This video is not about murder, assassination techniques, nor is it about becoming an elite saboteur. The content of this video are well worth the purchase. One thing it does is it exposes a variety of approaches to the idea of budo. It provides some historical content while stimulating curiosity. It is a great video for new students in budo to see samples of martial disciplines practiced as they stemmed from Japan, or even how they may be practiced now. There is some good swordsmanship in this video. It does a good job setting the tone of commitment and fortitude as being necessary attributes if one is to embrace or pursue budo as a lifestyle. This video is not meant to be a "How To..." instructional video. It is purely informative.
I highly recommend this for anyone wanting to enlarge their exposure to Budo on a larger scale.

Scott Doerr - Sensei - Shisei Ryu Aiki Budo Kai
Seishin Budokan
9 of 11 people found the following review helpful
A Must See for any Martial Artist Nov. 3 2006
By Chris - Published on
Format: DVD Verified Purchase
This is a classic movie from Japan that my martial arts instructor has hauled out on a yearly basis to show his students. After many repetitions, the VHS tape was very worn, so I was really pleased to see this finally available on DVD.

It is rivetting from beginning to end. Beautiful scenery, and video of several true masters of the martial arts in Japan.
3 of 3 people found the following review helpful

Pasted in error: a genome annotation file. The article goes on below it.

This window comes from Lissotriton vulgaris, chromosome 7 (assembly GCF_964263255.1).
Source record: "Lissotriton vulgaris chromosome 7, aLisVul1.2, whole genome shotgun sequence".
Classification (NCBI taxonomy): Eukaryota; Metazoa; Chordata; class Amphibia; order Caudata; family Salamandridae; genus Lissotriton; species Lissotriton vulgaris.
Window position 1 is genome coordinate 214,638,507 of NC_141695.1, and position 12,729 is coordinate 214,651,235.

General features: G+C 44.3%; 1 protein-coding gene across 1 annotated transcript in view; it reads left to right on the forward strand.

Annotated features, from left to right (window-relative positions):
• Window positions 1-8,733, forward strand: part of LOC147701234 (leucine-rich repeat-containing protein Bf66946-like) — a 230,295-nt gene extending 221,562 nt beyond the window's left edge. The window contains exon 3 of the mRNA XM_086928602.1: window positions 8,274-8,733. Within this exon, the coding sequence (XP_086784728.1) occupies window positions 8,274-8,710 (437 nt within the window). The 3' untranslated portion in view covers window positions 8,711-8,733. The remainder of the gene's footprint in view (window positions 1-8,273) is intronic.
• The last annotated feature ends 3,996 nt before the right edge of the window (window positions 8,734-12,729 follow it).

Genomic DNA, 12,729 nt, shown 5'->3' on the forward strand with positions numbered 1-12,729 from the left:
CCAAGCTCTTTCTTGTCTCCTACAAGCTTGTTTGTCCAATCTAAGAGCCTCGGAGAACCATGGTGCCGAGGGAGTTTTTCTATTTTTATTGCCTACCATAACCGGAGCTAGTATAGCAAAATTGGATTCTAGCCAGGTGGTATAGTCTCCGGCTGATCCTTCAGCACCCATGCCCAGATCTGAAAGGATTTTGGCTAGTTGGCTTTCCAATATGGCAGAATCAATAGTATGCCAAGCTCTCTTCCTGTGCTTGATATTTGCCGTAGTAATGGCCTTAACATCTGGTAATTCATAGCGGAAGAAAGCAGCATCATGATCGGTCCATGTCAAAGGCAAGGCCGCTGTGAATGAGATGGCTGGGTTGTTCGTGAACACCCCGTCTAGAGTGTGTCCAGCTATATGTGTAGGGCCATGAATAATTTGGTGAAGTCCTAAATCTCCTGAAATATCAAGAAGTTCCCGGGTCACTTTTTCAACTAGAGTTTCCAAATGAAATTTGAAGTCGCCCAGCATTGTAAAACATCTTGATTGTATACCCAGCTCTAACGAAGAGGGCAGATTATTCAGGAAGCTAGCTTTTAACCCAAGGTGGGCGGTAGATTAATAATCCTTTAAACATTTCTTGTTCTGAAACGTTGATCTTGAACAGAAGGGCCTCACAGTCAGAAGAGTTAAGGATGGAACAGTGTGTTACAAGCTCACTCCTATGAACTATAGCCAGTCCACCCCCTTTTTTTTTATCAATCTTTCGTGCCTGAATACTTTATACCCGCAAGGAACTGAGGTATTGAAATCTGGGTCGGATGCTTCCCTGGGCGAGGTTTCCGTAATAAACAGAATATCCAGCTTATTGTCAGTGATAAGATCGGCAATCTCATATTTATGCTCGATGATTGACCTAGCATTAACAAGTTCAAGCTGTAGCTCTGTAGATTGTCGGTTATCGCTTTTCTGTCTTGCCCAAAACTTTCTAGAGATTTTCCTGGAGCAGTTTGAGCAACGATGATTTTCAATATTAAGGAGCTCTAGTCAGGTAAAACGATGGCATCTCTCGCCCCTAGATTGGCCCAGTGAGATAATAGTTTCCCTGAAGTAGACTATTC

Get a flavor of Japanese martial arts Nov. 21 2007
By Jack L. Amsell - Published on
Format: DVD
This video is a surprise. The subtitle is completely misleading. The video is an interesting mix of martial arts techniques, the Japanese culture and the relationship to nature. More than any video that I have ever seen, this one capture how much that nature and culture inspired the implementation of Japanese martial arts.

The video gives a broad stroke coverage of most of the best known Japanese martial arts such as Kendo, Karate, Kobudo, Judo, Aikido and Sumo, however it also endeavors to explain how apparently different styles do find a level of integration. This video is definately not a "how to" type of presentation. Instead, it opts to broaden the viewer's understanding of how tightly integrated the Japanese martial arts are to the Japanese cultural mindset. This includes men, women and even children.

I showed this video to my martial arts class, and I asked them to study it, take notes and we then discussed it at the end of the showing. My students, also men, women and children, got it right away. They all saw the connection between mental training and physical discpline. They were both awed and inspired by the physical skills demonstrated. Finally, they immediately understood what it means to be committed to the training.

I should mention that the one sequence that got to everyone, including me when I first saw the video, was the one that includes the locomotive. To explain further would rob the viewer of an amazing visual experience.

All in all, I highly recommend this video to anyone interested in a deeper understanding of not only Japanese martial arts, but of all martial arts. The only weak area that I saw was in some of the flow. It seems a bit jumbled at times. Nevertheless, we can probably consider the video as moving on the road to perfection, but not yet achieving it--just like the subject matter.